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In making predictions for the HR landscape of 2020, Insight222 Executive Director David Green cites the Danish physicist Niels Bohr: "Prediction is very difficult, especially if it's about the future." Nevertheless, Green ventures to make educated guesses.

"The challenges that the fourth industrial revolution provide means that HR needs to change," he says. "It needs to become more digital, more analytical and more outward focused. It needs to develop HR programs with and for the workforce rather than to them."

He adds: "In many respects the 2020 predictions aren’t too dissimilar to 2019 but the importance for organizations in areas like talent experience, people analytics and workforce planning are even more pressing."

Here, we'll explore a few elements of Green's 2020 forecast. 


1) Talent Experience Will Become Increasingly Important

In an article titled, "Putting the 'H' back into HR—10 Predictions for HR in 2020," Green writes that talent experience will grow even more important. Many companies are working to develop, or further develop, programs around talent experience.

"The methodologies being employed to understand, design and measure employee experience—particularly at the ‘moments that matter’— are getting more sophisticated, more data-driven and more continuous," he writes.

Talent experience, especially when curated with employees’ individual life cycle and career phases in mind, can improve employee retention and performance, Green explains. And, this area of focus even seems to influence a company's bottom line. Citing a bar graph by Willis Towers Watson, Green notes that it appears companies with strong employee experience are outperforming the market.

An emphasis on talent experience has long been in the making. Forbes contributor Denise Lee Yohn called 2018 the “year of the employee experience” in January of that year, and the area continues to grow.


2) People Analytics Will Grow, and Quickly

"People analytics is arguably the fastest growing part of HR as it moves from the periphery to the core of HR," Green says. And, the phenomenon is not going anywhere.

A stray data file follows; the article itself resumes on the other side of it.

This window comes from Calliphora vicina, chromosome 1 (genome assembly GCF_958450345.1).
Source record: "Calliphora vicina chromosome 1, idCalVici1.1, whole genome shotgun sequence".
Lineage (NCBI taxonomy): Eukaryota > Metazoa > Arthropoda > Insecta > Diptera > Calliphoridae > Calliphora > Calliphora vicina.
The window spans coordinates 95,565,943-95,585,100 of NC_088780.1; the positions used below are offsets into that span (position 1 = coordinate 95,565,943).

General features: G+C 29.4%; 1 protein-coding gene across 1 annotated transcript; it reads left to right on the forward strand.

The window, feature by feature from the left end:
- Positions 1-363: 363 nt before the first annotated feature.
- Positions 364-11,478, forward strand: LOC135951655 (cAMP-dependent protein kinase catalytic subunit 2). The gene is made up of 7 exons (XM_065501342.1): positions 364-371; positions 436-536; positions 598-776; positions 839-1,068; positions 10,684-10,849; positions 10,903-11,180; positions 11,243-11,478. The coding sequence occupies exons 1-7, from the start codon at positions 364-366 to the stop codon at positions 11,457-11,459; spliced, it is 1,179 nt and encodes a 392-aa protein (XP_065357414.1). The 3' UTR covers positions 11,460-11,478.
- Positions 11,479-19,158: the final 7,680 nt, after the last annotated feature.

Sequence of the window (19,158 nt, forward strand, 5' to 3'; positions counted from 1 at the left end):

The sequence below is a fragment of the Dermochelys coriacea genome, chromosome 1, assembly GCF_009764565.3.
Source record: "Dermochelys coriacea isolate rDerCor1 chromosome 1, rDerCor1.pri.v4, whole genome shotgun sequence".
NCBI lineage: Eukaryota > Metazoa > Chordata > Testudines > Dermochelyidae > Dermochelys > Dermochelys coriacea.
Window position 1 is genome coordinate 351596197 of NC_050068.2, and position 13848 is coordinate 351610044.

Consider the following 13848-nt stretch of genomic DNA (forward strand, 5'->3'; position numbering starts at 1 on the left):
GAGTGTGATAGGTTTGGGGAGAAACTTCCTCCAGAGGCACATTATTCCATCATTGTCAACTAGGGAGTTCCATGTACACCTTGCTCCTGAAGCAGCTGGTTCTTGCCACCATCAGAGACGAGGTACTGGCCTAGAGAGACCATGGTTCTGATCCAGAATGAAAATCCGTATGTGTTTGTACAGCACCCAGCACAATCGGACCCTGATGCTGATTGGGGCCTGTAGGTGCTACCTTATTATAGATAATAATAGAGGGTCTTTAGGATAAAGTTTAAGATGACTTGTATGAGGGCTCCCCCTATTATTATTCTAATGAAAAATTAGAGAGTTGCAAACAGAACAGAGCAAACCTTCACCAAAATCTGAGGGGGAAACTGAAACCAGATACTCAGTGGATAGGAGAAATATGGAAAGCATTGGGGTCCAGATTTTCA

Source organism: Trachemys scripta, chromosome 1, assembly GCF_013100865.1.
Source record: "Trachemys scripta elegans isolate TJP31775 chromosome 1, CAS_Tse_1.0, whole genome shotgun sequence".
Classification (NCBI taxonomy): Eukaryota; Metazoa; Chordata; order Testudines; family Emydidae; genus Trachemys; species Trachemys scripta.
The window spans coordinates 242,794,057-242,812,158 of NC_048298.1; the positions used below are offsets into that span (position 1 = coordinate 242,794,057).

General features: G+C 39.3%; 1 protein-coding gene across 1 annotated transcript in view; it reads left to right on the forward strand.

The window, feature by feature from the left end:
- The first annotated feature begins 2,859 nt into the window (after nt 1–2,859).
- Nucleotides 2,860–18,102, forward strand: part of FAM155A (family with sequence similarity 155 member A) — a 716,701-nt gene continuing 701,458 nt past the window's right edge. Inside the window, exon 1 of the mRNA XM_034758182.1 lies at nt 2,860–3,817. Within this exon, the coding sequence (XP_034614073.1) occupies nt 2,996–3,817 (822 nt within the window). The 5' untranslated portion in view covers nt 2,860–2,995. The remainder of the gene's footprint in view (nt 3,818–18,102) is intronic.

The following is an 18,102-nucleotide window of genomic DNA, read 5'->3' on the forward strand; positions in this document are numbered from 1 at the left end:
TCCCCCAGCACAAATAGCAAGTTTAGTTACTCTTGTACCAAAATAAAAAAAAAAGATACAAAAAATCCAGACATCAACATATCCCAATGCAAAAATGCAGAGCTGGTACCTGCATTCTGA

According to Green, people analytics—or tools that use data to track and gather insight on employee behaviors in order to pick up on relevant patterns—are becoming integral to areas like workforce planning and employee experience. The field has seen expansion in the "size, breadth and depth" of people analytics teams, he says.

Those organizations developing advanced capability in people analytics are seeing improved business outcomes and better employee experiences because they’re making more informed decisions, Green explains. And those who are not yet there, he says, "are racing to catch up." 

Green says that many of the people analytics teams that his company Insight222 work with “doubled or tripled in size” in 2019. Budgets for these teams have increased as well, sometimes even at the cost of other HR areas, according to Green.

3) Ethics Charters Are Gaining Traction

With the advancement of people analytics, AI and machine learning comes a dangerous question with a complex answer: how will this data be used? And so, as people analytics grows in popularity and importance, so does the ethics charter.

"Companies that implement ethics charters governing the use of people data, algorithms and AI in talent management are more likely to mitigate risk, provide benefit to the organization and the workforce and increase transparency into how they use people analytics," Green says.

As Green explains it, an ethics charter sets forth a list of principles and processes to govern the use of people’s data within an organization. In a perfect world, the creation of an ethics charter is a joint effort, he says; those involved could include members of the HR, Legal, Finance and IT departments, as well as employees or councils representing them.

"The purpose is to ensure that not only is people data processed and analyzed in a legally compliant way but that it is done transparently to ensure employee trust," Green says.

4) The “Human” Element of HR Will Reappear

“Robots will not take all our jobs,” Green writes, in part. “History tells us that more jobs are created than lost in an industrial revolution.”

World Economic Forum data predicts the creation of 133 million new roles by 2022, offsetting the disappearance of 75 million roles, Green details.

Many of the jobs that will be automated, Green says, are those that involve repetitive tasks. In contrast, the jobs generated will in large part involve creativity—a human trait making a human impact, he explains.

 “This is where HR has a critical role to play,” he writes, “not only in being the conductor of the future of work orchestra for people-related issues, but also in putting the ‘human’ at the centre and ensuring that our workplaces become fairer, better and more humane.”